With its expansive territory, Brazil occupies most of the eastern part of the South American continent and its geographic heartland, as well as various islands in the Atlantic Ocean.
On Brazil's east coast, the Atlantic coastline extends 7,367 kilometers. In the west, in clockwise order from the south, Brazil has 15,719 kilometers of borders with Uruguay, Argentina, Paraguay, Bolivia, Peru, Colombia, Venezuela, Guyana, Suriname, and French Guiana (see table 2, Appendix). The only South American countries with which Brazil does not share borders are Chile and Ecuador. A few short sections are in question, but there are no major boundary controversies with any of the neighboring countries.
In contrast to the Andes, which rose to elevations of nearly 7,000 meters in a relatively recent epoch and inverted the Amazon's direction of flow from westward to eastward, Brazil's geological formation is very old. The Serra do Mar Range hugs the Atlantic coast, and the Serra do Espinhaço Range, the largest in area, extends through the south-central part of the country (see fig. 3). The highest mountains are in the Tumucumaque, Pacaraima, and Imeri ranges, among others, which traverse the northern border with the Guianas and Venezuela.
In addition to mountain ranges (about 0.5 percent of the country is above 1,200 meters), Brazil's Central Highlands include a vast central plateau (Planalto Central). The plateau's uneven terrain has an average elevation of 1,000 meters. The rest of the territory is made up primarily of sedimentary basins, the largest of which is drained by the Amazon and its tributaries. Brazil has one of the world's most extensive river systems, with eight major drainage basins, all of which drain into the Atlantic Ocean. Two of these basins--the Amazon and Tocantins-Araguaia--account for more than half the total drainage area. The largest river system in Brazil is the Amazon, which originates in the Andes and receives tributaries from a basin that covers 45.7 percent of the country, principally the north and west. The main Amazon river system is the Amazonas-Solimões-Ucayali axis (the 6,762 kilometer-long Ucayali is a Peruvian tributary), flowing from west to east. Through the Amazon Basin flows one-fifth of the world's fresh water. A total of 3,615 kilometers of the Amazon are in Brazilian territory. Over this distance, the waters decline only about 100 meters. The major tributaries on the southern side are, from west to east, the Javari, Juruá, Purus (all three of which flow into the western section of the Amazon called the Solimões), Madeira, Tapajós, Xingu, and Tocantins. The major river system in the Northeast is the São Francisco, which flows 1,609 kilometers northeast from the south-central region. Its basin covers 7.6 percent of the national territory. Only 277 kilometers of the lower river are navigable for oceangoing ships. The Paraná system covers 14.5 percent of the country. The Paraná flows south into the Río de la Plata Basin, reaching the Atlantic between Argentina and Uruguay. The headwaters of the Paraguai, the Paraná's major eastern tributary, constitute the Pantanal, the largest contiguous wetlands in the world, covering as much as 230,000 square kilometers.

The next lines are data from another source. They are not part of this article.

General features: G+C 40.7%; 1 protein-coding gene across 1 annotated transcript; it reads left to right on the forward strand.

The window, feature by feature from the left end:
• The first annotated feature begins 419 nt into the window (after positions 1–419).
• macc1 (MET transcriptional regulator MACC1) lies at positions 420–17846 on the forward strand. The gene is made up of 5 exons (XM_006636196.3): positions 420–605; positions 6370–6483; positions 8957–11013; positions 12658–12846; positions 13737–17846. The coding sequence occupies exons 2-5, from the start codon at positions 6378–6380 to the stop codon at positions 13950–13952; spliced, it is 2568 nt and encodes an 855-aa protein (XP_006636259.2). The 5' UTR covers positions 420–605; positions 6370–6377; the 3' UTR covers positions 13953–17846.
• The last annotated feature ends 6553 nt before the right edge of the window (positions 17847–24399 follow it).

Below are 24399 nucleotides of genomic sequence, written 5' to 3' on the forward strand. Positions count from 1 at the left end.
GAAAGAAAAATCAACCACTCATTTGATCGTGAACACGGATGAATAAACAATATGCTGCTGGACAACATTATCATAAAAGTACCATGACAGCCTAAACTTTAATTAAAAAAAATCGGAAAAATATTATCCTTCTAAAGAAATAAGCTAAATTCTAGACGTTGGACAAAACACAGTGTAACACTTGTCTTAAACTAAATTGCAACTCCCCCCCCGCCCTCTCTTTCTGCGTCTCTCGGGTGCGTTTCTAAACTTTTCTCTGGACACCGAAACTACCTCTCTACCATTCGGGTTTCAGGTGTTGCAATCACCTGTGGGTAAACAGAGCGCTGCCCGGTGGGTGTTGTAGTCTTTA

Below their descent from the highlands, many of the tributaries of the Amazon are navigable. Upstream, they generally have rapids or waterfalls, and boats and barges also must face sandbars, trees, and other obstacles. Nevertheless, the Amazon is navigable by oceangoing vessels as far as 3,885 kilometers upstream, reaching Iquitos in Peru. The Amazon river system was the principal means of access until new roads became more important in the 1970s. The São Francisco was also used for transportation in the past. Dams and locks in the Paraná system have made it an important artery for interstate and international trade in the 1990s.
Climate: Although 90 percent of the country is within the tropical zone, the climate of Brazil varies considerably from the mostly tropical North (the equator traverses the mouth of the Amazon) to temperate zones below the Tropic of Capricorn (23°27' S latitude), which crosses the country at the latitude of the city of São Paulo. Brazil has five climatic regions--equatorial, tropical, semiarid, highland tropical, and subtropical.
Temperatures along the equator are high, averaging above 25°C, but not reaching the summer extremes of up to 40°C in the temperate zones. There is little seasonal variation near the equator, although at times it can get cool enough for wearing a jacket, especially in the rain. At the country's other extreme, there are frosts south of the Tropic of Capricorn during the winter (June-August), and in some years there is snow in the mountainous areas, such as Rio Grande do Sul and Santa Catarina. Temperatures in the cities of São Paulo, Belo Horizonte, and Brasília are moderate (usually between 15°C and 30°C), despite their relatively low latitude, because of their elevation of approximately 1,000 meters. Rio de Janeiro, Recife, and Salvador on the coast have warm climates, with average temperatures ranging from 23°C to 27°C, but enjoy constant trade winds. The southern cities of Porto Alegre and Curitiba have a subtropical climate similar to that in parts of the United States and Europe, and temperatures can fall below freezing in winter.
Precipitation levels vary widely. Most of Brazil has moderate rainfall of between 1,000 and 1,500 millimeters a year, with most of the rain falling in the summer (between December and April) south of the Equator. The Amazon region is notoriously humid, with rainfall generally more than 2,000 millimeters per year and reaching as high as 3,000 millimeters in parts of the western Amazon and near Belém. It is less widely known that, despite high annual precipitation, the Amazon rain forest has a three- to five-month dry season, the timing of which varies according to location north or south of the equator.